When I read the description of Everblossom by Larissa Hinton, a collection of poetry and short stories with “a dash of everything from dark fantasy to the paranormal to even romance”, I was definitely intrigued as I’m a sucker for short stories. Give me a Eudora Welty, Dawn Powell or O’ Henry Prize collection and I am a happy and content reader. Poetry, however, is something I am still learning to love, although I have found I enjoy it most when it is read aloud by my favorite resident of Lake Wobegon. So I was interested to read the collection and see how I reacted to the poems in Everblossom as compared to the short stories.
The collection is divided into three parts: Seed, Bud, and Blossom. Each section included poems and stories relating to childhood and beginnings, adolescence and middles, and adulthood and ends. The concept is interesting—which also sums up my thoughts on the poems and stories. They are interesting, but fall short of what I enjoy and consider a good story.
I thought that many of the short stories had great potential, whether it was a tantalizing plot or unusual character. Unfortunately, they were either confusing or felt incomplete and too short. While I enjoy ambiguous endings and reading between the lines to piece together a complete plot, I don’t think that was the case with these stories. Several read like the beginning of an interesting story, and just as we were figuring out who these characters were and what this story is about, it’s over. As a reader, I felt as if the plot and characters were cut off mid-sentence rather than reading a full story that left me wanting more. One story was so short, it read like a few paragraphs lifted from a chapter of a book. In fact, I don’t think I can summarize the stories without giving away the entire beginning, middle, and end.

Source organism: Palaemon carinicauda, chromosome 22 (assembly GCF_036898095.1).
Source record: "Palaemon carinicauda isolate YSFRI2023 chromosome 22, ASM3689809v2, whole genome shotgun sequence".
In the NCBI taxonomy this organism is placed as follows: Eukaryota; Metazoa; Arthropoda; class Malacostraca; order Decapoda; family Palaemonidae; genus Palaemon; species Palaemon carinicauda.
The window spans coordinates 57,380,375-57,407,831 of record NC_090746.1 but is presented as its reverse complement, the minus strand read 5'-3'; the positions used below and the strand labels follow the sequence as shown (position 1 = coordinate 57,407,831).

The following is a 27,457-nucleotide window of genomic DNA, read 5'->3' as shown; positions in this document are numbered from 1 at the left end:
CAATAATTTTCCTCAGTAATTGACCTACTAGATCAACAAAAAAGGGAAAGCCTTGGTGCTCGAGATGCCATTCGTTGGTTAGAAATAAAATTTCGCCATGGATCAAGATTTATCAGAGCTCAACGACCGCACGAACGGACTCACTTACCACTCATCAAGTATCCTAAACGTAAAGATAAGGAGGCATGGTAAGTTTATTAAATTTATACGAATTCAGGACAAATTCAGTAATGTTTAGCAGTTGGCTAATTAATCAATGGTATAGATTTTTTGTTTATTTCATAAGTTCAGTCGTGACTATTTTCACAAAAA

As for the poems, like I said earlier, I really like the idea and concept, but I thought many of them were a bit heavy-handed and didn’t think they quite fit in with the stories in the collection. I did enjoy the “WSV” (Words Speak Volumes) poems, which were composed of single word lines and reminded me of Radiohead’s “Fitter Happier“.
I did notice in the table of contents that over half of the stories contain characters from two of the author’s books, of which only one is available. However, that book was published after Everblossom was released, so I don’t think the author intended readers to have previous knowledge of the characters and world those stories are from to understand what exactly is going on in them.
Overall, I think this collection is full of interesting ideas and characters; I only wish they had been fleshed out more. As it is, I was left feeling unsatisfied as a reader.
2.5 out of 5 Stars
Everblossom by Larissa Hinton
Larissa Hinton (2011)
eBook: 61 pages
Special thanks to Ms. Hinton for my review copy!